According to Senate Republicans, increasing the cap to 37 mills would mean people in the following 32 communities – those with tax rates between 29.6 and 37 mills – would not see a reduction in their car taxes: Ashford, Beacon Falls, Bethany, Bethel, Bloomfield, Bolton, Bristol, Chaplin, Durham, Glastonbury, Granby, Hebron, Marlborough, Meriden, Middlefield, Middletown, Monroe, Newington, Newtown, Plymouth, Portland, Scotland, Seymour, South Windsor, Stafford, Stratford, Thomaston, Tolland, Vernon, West Haven (only the special taxing districts), Winchester, Windham. (Note: An earlier version of this list incorrectly listed Wethersfield, which has a mill rate above 37.)
The budget deal would also reduce funds dedicated to transportation infrastructure projects, a major initiative of Malloy’s second term. The budget cuts $50 million of the $130 million in new revenues earmarked for transportation. Though the administration says most of this will be reflected in reduced services, the budget also cuts $15 million for highway and rail projects paid for out of the budget rather than financed long-term with bonding.
4. Some of the cuts remain to be determined.
Of the almost $675 million in cuts, more than $200 million comes from “lapses” – that is, money that doesn’t get spent. In other words, the plan leaves it to the Malloy administration to find more than $200 million in cuts that haven’t yet been specified.
In the past, Malloy has turned to hospitals, higher education and social service programs for cuts when faced with midyear deficits that required spending reductions. But the budget deal limits the governor’s ability to take money from hospitals.
While the governor can unilaterally cut up to 5 percent from many line items, the budget deal effectively reduces the level of funding Malloy can take from hospitals without legislative approval by giving hospital supplemental funding – a recent Malloy target for cuts – its own line item. In the past, that money has been included in the nearly $2.5 billion Medicaid line item, which the governor could cut unilaterally by close to $120 million. Now Malloy can only cut up to 5 percent of the $40 million in hospital supplemental funding without legislative signoff.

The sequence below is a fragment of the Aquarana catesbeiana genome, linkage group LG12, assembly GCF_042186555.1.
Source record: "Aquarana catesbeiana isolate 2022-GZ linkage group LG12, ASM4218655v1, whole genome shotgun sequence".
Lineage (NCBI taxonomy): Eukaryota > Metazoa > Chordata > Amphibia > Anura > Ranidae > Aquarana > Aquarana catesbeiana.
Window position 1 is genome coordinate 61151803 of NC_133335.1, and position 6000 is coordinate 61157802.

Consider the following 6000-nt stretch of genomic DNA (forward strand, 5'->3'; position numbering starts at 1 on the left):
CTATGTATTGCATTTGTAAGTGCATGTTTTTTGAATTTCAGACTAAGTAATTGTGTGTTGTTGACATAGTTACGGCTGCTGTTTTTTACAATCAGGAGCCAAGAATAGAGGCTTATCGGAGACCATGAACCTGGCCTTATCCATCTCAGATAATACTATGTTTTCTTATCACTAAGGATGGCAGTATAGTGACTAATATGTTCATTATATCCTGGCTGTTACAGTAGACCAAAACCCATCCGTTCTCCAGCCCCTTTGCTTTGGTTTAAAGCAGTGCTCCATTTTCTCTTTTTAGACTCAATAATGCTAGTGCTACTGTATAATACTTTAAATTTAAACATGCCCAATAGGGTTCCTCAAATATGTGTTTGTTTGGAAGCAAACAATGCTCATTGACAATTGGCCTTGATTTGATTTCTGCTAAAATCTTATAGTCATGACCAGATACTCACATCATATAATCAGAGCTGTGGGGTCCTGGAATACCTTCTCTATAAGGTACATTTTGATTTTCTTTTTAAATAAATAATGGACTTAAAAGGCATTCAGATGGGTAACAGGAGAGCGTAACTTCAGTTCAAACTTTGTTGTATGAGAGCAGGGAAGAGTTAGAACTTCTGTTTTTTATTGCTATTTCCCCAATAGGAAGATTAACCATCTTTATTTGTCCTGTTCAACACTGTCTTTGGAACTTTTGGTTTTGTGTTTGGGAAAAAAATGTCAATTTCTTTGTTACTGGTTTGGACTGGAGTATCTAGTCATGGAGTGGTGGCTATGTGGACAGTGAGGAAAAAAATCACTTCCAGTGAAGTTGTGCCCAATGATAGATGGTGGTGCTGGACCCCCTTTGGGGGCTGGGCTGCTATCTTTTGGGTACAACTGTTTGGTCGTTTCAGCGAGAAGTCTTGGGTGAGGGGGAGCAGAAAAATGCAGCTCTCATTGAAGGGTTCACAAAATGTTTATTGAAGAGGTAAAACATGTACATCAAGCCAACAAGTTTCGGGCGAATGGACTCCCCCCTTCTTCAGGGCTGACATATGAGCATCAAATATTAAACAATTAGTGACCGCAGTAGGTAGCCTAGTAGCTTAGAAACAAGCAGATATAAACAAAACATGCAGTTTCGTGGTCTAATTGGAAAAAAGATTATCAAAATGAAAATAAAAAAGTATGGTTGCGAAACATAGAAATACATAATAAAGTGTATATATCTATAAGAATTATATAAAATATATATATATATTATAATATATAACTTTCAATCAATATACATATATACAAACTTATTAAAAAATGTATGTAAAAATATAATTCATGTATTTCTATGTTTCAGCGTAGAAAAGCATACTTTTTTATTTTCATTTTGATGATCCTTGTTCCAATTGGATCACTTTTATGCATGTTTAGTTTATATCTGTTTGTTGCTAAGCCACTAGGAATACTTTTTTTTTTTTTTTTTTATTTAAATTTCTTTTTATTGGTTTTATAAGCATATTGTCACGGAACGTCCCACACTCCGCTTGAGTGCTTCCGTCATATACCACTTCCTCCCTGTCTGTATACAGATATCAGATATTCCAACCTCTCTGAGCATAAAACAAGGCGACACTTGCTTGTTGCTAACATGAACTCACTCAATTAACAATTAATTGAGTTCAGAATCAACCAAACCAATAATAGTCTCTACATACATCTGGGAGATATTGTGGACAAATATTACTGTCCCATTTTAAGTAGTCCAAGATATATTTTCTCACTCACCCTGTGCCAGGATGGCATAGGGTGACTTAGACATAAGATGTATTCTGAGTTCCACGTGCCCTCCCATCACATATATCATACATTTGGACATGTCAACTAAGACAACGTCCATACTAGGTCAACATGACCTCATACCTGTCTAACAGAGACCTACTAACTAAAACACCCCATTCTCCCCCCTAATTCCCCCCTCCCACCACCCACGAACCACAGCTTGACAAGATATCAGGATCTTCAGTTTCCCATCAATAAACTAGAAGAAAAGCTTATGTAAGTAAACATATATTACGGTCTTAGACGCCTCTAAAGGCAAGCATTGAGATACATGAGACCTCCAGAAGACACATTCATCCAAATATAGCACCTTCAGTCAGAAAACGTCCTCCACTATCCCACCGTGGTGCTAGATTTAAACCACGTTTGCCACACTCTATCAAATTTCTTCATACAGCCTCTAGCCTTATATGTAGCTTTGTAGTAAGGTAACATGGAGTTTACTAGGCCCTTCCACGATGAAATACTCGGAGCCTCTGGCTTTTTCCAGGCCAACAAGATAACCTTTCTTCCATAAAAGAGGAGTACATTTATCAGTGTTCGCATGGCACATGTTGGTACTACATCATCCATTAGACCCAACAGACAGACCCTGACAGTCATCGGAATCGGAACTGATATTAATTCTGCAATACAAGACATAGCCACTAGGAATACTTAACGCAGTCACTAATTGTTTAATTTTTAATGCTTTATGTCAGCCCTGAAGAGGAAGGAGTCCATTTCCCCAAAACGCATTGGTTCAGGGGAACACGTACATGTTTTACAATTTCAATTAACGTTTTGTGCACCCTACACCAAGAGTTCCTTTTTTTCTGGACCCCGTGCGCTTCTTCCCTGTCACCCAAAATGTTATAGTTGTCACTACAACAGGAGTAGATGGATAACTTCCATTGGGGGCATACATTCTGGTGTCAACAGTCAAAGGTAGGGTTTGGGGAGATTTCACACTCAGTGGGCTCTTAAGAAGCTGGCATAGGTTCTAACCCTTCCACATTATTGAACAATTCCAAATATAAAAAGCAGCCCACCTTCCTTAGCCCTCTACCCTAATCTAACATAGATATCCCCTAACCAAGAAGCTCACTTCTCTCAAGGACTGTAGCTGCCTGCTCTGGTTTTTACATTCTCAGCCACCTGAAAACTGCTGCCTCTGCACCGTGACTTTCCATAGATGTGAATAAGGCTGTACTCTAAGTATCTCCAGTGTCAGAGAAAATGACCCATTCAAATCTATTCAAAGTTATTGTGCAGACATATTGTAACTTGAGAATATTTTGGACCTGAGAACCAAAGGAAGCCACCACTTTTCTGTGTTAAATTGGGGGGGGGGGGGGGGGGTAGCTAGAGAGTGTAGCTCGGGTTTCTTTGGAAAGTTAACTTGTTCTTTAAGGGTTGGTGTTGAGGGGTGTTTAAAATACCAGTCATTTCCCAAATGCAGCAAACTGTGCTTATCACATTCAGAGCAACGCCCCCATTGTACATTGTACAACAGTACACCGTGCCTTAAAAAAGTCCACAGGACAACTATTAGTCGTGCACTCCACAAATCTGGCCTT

5. There’s an even tougher budget challenge looming.
The backdrop to this year’s budget debate has been the question of what comes next: Nonpartisan analysts projected this spring that the 2017-2018 budget would be $2.1 billion in deficit. That meant that legislators next winter would be grappling with a problem more than twice the size of this year’s budget hole.
Those analysts reported this week that the budget deal takes a big chunk out of the next deficit because much of the savings would continue forward. Even so, if their projections are correct, the winners of this fall’s legislative elections will come to work in January with a $1.27 billion budget deficit to close.
Republicans have warned that the state is likely to face tax increases after the November election.